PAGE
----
I'm summarizing an article Data Prophet in Wired October 2012. It's an interview with Nate Silver, a statistician, a data scientist.
He pointed out a number of problems with our typical predictive models.
Out of Sample Problems
Here we get no data for the phenomenon because we did not collect such data in the first place. e.g. If your model excludes real estate as an industry, whatever rise, fall, crisis happens in real estate, you will have no data for them. And your economic prediction will also miss problmes and effects arising from real estate
Over Fitting Problem
Here, you're mistaking mere coincidences or co-occurrences for patterns. e.g. You observed that whenever ice cream sales go up, murder cases go up too. Then, you assumed that there was a pattern.
If you curb ice cream sales, will you prevent some murder cases then?
Nate advises that instead of looking for ideas, we should accept and see what is really there in the data.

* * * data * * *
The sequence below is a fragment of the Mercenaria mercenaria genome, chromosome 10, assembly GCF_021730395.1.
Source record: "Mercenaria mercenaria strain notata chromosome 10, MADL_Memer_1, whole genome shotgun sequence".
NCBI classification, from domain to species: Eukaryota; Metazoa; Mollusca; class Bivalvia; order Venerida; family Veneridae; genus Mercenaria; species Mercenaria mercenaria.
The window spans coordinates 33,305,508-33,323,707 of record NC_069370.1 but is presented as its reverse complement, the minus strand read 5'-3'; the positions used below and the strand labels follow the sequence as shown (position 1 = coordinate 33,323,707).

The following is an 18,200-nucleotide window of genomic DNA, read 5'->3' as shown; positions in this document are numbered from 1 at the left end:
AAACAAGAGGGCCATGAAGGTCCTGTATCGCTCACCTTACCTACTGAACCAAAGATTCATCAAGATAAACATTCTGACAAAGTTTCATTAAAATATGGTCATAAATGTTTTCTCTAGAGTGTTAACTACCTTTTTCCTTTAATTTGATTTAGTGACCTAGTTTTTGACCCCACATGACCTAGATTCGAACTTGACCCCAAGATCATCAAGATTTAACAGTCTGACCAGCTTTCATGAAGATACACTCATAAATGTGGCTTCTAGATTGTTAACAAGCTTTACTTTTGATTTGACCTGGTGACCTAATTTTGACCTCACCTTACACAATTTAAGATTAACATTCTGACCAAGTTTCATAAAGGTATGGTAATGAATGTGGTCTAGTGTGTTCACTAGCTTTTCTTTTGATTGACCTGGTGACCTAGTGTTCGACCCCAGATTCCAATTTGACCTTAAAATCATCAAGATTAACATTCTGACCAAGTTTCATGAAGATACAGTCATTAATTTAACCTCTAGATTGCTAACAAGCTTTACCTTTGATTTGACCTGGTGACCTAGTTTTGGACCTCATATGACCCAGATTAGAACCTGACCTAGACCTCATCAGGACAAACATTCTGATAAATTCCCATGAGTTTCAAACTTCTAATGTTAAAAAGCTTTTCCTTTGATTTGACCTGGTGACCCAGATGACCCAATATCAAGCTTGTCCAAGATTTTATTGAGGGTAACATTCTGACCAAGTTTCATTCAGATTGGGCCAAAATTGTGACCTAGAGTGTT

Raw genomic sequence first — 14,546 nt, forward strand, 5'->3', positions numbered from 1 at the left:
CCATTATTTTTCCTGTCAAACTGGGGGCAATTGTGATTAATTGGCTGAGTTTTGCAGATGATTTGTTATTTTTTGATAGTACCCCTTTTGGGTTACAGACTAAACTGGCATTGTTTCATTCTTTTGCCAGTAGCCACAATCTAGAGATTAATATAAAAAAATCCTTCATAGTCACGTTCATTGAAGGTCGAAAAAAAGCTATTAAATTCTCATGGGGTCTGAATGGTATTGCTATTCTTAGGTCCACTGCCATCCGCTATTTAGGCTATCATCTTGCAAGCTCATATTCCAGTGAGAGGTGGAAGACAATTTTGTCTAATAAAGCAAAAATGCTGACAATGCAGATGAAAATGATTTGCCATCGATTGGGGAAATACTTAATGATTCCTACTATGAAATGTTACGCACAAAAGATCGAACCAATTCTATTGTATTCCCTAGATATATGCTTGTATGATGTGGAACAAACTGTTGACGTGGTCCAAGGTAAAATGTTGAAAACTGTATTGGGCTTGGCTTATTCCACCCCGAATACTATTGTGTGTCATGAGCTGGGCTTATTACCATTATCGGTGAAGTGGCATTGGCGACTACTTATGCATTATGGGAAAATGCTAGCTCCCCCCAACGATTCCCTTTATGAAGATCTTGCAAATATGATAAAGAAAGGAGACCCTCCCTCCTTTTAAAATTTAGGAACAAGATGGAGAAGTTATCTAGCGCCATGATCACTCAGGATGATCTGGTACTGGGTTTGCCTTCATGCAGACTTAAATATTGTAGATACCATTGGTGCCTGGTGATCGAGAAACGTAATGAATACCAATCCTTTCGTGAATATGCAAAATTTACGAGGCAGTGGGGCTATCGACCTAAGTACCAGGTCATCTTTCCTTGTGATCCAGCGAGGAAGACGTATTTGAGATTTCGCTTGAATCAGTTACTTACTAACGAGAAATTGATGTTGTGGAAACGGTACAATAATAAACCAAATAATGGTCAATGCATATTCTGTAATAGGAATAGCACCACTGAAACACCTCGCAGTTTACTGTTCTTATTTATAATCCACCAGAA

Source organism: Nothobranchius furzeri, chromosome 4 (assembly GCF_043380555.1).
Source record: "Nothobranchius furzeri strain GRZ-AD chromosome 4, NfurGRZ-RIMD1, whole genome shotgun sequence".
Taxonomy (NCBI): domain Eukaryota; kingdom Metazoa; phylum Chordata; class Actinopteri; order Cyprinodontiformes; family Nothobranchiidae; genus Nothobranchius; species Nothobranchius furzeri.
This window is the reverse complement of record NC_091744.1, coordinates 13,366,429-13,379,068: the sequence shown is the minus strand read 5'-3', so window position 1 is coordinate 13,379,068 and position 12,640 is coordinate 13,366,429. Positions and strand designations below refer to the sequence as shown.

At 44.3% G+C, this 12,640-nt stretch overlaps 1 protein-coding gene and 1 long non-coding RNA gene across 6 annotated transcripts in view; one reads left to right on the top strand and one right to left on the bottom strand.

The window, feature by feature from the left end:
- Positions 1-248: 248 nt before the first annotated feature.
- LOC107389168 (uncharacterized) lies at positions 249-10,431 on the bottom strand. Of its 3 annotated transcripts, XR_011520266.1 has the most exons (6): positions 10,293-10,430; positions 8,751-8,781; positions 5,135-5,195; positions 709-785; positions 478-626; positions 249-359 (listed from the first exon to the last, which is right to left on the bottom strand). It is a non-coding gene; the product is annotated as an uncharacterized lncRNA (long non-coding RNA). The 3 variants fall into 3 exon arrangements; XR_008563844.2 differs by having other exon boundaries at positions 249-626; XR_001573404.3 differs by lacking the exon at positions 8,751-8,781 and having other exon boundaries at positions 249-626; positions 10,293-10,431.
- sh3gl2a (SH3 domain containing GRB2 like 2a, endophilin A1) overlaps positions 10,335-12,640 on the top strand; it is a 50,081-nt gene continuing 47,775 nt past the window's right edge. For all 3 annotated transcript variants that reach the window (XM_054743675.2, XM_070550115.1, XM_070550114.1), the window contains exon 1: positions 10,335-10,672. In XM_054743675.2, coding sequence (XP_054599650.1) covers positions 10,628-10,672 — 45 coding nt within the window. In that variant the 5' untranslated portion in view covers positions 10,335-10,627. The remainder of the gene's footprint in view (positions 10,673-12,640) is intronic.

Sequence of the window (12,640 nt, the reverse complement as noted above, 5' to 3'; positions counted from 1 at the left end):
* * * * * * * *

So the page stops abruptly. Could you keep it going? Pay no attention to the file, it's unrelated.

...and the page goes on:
Problem of Over-reacting to New Data
Maybe your model is too flexible or sensitive to new data or new types of data.
Here, I can give a personal experience. Recently I read in Newsweek about life-after-death experience of a neurosurgeon. He said that he got to a strange place and met strange beings, that there our senses were fused such that he could see a sound and hear a color at the same time etc. I believed every word of his. That is, a person like him who has lived like he has lived his life, can get to a place like that.
Nat Silver wisely warns that more is worse if we don't have a good framework, that we'd better stick to basic models if we are prone to over-reaction to new data. Wise poker players, stock investors, soldiers all now this.
I asked myself what if I got there myself. I would hear-see a sound-smell-sight. Then, I would see-hear it dissolve and another sense arise .... dissolve and arise .... dissolve and arise .... dissolve and arise ....I hope my basic, simplistic model will work there too.
The Need to Test in the Right Environment
An example of the problem situation may go like this: You created your model with data from New Mexico. You then tested the model in New Mexico again.
According to Nate Silver, the right environment is" an environment where you don’t know what’s going to happen."